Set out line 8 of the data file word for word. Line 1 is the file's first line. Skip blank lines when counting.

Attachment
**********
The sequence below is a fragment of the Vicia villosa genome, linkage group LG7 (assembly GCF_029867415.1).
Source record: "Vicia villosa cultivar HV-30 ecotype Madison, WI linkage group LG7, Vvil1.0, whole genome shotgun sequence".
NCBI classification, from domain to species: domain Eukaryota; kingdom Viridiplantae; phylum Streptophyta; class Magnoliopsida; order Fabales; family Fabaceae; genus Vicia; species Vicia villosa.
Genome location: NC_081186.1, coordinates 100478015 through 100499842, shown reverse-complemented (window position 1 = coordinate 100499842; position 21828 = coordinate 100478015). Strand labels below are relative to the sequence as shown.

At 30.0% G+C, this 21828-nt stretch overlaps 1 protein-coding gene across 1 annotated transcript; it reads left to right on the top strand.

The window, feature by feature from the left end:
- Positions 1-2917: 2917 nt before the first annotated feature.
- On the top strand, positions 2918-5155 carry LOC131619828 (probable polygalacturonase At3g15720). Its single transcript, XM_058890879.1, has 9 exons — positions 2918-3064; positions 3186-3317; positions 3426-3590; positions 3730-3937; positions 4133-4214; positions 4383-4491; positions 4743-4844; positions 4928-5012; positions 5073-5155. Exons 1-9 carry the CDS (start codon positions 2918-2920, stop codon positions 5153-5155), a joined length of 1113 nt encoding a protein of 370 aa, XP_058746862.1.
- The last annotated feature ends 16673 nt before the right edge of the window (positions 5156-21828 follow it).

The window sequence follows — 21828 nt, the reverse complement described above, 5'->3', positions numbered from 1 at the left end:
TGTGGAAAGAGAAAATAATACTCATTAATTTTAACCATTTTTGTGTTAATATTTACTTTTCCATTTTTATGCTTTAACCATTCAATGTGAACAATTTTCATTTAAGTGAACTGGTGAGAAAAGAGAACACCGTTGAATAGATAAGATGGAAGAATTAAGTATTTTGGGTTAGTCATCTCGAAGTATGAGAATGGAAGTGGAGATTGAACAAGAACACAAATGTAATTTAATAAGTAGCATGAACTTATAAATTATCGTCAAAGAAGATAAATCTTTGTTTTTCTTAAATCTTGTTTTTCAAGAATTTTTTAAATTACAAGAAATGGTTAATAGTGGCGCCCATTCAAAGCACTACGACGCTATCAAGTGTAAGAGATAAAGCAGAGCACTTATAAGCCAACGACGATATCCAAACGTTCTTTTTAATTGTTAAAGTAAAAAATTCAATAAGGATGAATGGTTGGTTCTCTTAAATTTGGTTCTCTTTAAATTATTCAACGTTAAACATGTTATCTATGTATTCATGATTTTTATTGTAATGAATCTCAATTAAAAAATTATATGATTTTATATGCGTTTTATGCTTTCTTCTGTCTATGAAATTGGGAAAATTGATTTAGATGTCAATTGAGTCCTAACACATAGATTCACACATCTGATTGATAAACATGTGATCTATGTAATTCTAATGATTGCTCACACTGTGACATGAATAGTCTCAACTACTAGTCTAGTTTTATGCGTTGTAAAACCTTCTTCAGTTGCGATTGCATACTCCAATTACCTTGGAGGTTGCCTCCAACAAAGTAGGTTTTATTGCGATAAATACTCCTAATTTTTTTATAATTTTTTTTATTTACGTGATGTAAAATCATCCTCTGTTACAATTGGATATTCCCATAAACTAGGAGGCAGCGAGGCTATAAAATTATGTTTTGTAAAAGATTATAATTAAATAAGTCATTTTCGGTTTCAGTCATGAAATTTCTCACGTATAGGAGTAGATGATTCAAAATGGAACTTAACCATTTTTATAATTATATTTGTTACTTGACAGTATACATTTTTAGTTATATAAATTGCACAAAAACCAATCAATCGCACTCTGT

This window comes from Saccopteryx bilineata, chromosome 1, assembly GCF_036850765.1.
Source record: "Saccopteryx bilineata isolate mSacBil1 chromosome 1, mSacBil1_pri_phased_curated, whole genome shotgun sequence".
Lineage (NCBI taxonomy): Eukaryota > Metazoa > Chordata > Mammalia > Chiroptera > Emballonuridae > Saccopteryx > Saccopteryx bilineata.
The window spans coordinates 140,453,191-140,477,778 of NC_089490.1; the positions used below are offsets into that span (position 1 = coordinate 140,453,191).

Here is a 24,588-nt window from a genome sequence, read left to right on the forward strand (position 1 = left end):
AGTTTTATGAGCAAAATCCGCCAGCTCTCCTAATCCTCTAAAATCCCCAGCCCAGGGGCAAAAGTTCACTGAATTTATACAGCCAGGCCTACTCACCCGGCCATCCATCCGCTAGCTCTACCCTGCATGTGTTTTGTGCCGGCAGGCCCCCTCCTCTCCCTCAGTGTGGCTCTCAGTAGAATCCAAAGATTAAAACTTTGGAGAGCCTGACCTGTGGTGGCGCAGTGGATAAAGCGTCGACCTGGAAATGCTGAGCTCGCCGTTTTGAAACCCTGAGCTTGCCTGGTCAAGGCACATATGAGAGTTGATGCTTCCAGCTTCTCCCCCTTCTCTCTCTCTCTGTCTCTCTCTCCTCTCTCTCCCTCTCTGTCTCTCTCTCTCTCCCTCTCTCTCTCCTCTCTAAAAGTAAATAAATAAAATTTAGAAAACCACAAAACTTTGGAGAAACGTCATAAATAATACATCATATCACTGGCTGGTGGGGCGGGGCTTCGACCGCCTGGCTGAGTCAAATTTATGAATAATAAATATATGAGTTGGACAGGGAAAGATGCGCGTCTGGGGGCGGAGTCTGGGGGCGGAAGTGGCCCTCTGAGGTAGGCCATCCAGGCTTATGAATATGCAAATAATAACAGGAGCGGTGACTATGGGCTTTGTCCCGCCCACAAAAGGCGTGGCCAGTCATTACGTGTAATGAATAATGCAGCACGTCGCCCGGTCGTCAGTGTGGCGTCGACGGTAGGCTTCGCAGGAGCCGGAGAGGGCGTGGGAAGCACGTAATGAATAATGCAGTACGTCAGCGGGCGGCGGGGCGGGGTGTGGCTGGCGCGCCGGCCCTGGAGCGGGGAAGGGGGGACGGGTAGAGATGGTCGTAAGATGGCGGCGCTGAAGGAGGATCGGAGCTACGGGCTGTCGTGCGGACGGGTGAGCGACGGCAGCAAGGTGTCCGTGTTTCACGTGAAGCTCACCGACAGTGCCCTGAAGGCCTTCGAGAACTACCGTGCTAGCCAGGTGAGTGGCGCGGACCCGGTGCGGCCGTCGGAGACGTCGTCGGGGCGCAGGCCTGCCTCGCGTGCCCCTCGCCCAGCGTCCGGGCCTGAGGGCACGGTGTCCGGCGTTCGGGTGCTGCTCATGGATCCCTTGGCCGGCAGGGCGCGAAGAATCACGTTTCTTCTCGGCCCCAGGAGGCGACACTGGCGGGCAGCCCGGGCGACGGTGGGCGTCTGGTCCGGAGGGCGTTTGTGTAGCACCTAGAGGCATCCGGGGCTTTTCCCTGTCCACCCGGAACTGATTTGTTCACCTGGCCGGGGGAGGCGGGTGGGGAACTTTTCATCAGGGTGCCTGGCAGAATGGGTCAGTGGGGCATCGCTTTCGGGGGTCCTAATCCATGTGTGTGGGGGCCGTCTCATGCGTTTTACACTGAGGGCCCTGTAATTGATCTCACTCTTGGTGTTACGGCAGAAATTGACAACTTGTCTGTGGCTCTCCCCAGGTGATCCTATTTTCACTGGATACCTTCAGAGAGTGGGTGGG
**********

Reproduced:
- On the top strand, positions 2918-5155 carry LOC131619828 (probable polygalacturonase At3g15720). Its single transcript, XM_058890879.1, has 9 exons — positions 2918-3064; positions 3186-3317; positions 3426-3590; positions 3730-3937; positions 4133-4214; positions 4383-4491; positions 4743-4844; positions 4928-5012; positions 5073-5155. Exons 1-9 carry the CDS (start codon positions 2918-2920, stop codon positions 5153-5155), a joined length of 1113 nt encoding a protein of 370 aa, XP_058746862.1.